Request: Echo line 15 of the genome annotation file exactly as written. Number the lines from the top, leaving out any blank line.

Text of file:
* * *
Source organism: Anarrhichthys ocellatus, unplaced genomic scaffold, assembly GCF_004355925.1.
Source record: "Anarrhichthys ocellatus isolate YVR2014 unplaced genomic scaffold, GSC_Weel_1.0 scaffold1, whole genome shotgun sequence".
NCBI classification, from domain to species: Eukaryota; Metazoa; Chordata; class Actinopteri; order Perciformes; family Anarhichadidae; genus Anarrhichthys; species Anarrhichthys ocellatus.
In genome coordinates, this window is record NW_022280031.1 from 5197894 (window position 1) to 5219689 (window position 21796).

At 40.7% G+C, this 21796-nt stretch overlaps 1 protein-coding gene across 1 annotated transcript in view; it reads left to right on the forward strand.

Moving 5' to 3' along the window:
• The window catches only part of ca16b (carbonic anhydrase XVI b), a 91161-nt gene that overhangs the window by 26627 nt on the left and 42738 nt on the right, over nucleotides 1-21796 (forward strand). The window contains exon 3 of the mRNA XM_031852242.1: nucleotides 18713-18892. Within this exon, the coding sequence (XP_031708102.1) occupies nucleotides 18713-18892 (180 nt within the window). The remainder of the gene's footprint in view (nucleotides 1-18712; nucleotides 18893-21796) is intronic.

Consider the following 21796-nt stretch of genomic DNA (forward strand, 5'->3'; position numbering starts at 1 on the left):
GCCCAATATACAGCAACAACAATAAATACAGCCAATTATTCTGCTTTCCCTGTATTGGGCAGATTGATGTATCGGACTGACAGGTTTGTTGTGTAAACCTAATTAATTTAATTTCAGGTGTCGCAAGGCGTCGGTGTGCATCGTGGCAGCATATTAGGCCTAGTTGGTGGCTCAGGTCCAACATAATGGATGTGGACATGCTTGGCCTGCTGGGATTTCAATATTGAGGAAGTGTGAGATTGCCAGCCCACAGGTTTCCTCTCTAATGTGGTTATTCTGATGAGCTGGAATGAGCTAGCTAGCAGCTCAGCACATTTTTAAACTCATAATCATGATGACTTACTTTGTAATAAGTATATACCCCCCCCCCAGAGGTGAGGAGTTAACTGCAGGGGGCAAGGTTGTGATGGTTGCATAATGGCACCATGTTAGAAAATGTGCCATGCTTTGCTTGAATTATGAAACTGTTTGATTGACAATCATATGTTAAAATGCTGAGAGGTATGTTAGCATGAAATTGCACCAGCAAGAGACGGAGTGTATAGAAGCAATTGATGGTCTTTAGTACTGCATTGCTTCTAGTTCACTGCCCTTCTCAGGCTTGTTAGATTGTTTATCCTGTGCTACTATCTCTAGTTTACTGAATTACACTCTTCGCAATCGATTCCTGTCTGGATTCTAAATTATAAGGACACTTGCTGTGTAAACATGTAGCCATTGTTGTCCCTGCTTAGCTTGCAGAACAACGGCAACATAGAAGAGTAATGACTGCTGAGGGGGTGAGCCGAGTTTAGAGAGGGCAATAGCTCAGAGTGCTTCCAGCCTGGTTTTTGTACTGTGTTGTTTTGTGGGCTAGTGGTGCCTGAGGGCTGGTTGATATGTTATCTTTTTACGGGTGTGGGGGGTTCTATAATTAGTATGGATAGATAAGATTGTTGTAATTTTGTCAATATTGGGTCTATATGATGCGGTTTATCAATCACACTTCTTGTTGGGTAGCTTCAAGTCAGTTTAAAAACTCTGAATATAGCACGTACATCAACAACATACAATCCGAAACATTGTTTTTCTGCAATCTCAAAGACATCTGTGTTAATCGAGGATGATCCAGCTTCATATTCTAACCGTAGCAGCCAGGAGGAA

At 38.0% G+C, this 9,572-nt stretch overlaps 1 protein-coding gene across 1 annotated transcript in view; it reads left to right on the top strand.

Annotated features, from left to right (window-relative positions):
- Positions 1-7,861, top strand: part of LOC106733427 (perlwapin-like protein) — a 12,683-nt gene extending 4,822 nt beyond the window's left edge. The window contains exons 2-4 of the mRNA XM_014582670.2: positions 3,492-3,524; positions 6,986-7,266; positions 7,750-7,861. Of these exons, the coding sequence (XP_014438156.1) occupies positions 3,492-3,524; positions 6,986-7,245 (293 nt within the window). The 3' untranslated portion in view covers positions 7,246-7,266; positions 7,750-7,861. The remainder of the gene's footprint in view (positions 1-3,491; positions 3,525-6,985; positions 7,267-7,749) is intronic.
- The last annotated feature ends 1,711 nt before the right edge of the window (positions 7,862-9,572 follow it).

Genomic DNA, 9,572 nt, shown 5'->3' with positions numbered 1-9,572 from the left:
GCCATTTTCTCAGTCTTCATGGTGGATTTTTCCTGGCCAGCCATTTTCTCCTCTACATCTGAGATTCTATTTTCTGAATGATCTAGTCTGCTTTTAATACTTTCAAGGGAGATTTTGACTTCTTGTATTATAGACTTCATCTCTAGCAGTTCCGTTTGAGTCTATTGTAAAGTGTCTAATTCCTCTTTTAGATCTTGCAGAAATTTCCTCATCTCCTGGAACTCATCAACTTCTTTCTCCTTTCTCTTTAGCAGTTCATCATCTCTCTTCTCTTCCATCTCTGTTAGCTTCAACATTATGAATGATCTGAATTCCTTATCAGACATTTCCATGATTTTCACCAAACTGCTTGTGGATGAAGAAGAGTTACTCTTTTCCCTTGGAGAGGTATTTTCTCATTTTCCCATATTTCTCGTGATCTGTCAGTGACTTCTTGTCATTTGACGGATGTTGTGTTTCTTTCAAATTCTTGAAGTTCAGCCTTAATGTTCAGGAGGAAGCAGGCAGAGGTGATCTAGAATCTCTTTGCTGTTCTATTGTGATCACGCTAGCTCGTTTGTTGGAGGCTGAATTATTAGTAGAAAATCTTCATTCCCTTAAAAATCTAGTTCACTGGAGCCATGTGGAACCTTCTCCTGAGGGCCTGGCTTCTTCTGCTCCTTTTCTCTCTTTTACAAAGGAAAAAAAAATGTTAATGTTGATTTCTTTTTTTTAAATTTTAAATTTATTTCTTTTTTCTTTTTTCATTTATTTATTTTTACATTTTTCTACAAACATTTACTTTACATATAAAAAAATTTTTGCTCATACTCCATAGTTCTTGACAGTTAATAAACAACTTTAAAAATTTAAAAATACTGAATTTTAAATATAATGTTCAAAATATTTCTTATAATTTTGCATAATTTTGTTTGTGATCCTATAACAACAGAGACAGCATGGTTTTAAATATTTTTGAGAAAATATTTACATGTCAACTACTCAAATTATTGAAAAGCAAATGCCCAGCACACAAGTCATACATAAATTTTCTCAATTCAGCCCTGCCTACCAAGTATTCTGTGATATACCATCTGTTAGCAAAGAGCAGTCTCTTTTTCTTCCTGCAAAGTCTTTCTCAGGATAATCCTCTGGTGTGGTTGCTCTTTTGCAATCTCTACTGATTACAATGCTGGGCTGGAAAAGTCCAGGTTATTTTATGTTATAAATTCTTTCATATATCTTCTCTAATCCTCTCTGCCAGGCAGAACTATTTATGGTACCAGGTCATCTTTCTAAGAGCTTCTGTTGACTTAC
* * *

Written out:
GCCATTTTCTCAGTCTTCATGGTGGATTTTTCCTGGCCAGCCATTTTCTCCTCTACATCTGAGATTCTATTTTCTGAATGATCTAGTCTGCTTTTAATACTTTCAAGGGAGATTTTGACTTCTTGTATTATAGACTTCATCTCTAGCAGTTCCGTTTGAGTCTATTGTAAAGTGTCTAATTCCTCTTTTAGATCTTGCAGAAATTTCCTCATCTCCTGGAACTCATCAACTTCTTTCTCCTTTCTCTTTAGCAGTTCATCATCTCTCTTCTCTTCCATCTCTGTTAGCTTCAACATTATGAATGATCTGAATTCCTTATCAGACATTTCCATGATTTTCACCAAACTGCTTGTGGATGAAGAAGAGTTACTCTTTTCCCTTGGAGAGGTATTTTCTCATTTTCCCATATTTCTCGTGATCTGTCAGTGACTTCTTGTCATTTGACGGATGTTGTGTTTCTTTCAAATTCTTGAAGTTCAGCCTTAATGTTCAGGAGGAAGCAGGCAGAGGTGATCTAGAATCTCTTTGCTGTTCTATTGTGATCACGCTAGCTCGTTTGTTGGAGGCTGAATTATTAGTAGAAAATCTTCATTCCCTTAAAAATCTAGTTCACTGGAGCCATGTGGAACCTTCTCCTGAGGGCCTGGCTTCTTCTGCTCCTTTTCTCTCTTTTACAAAGGAAAAAAAAATGTTAATGTTGATTTCTTTTTTTTAAATTTTAAATTTATTTCTTTTTTCTTTTTTCATTTATTTATTTTTACATTTTTCTACAAACATTTACTTTACATATAAAAAAATTTTTGCTCATACTCCATAGTTCTTGACAGTTAATAAACAACTTTAAAAATTTAAAAATACTGAATTTTAAATATAATGTTCAAAATATTTCTTATAATTTTGCATAATTTTGTTTGTGATCCTATAACAACAGAGACAGCATGGTTTTAAATATTTTTGAGAAAATATTTACATGTCAACTACTCAAATTATTGAAAAGCAAATGCCCAGCACACAAGTCATACATAAATTTTCTCAATTCAGCCCTGCCTACCAAGTATTCTGTGATATACCATCTGTTAGCAAAGAGCAGTCTCTTTTTCTTCCTGCAAAGTCTTTCTCAGGATAATCCTCTGGTGTGGTTGCTCTTTTGCAATCTCTACTGATTACAATGCTGGGCTGGAAAAGTCCAGGTTATTTTATGTTATAAATTCTTTCATATATCTTCTCTAATCCTCTCTGCCAGGCAGAACTATTTATGGTACCAGGTCATCTTTCTAAGAGCTTCTGTTGACTTAC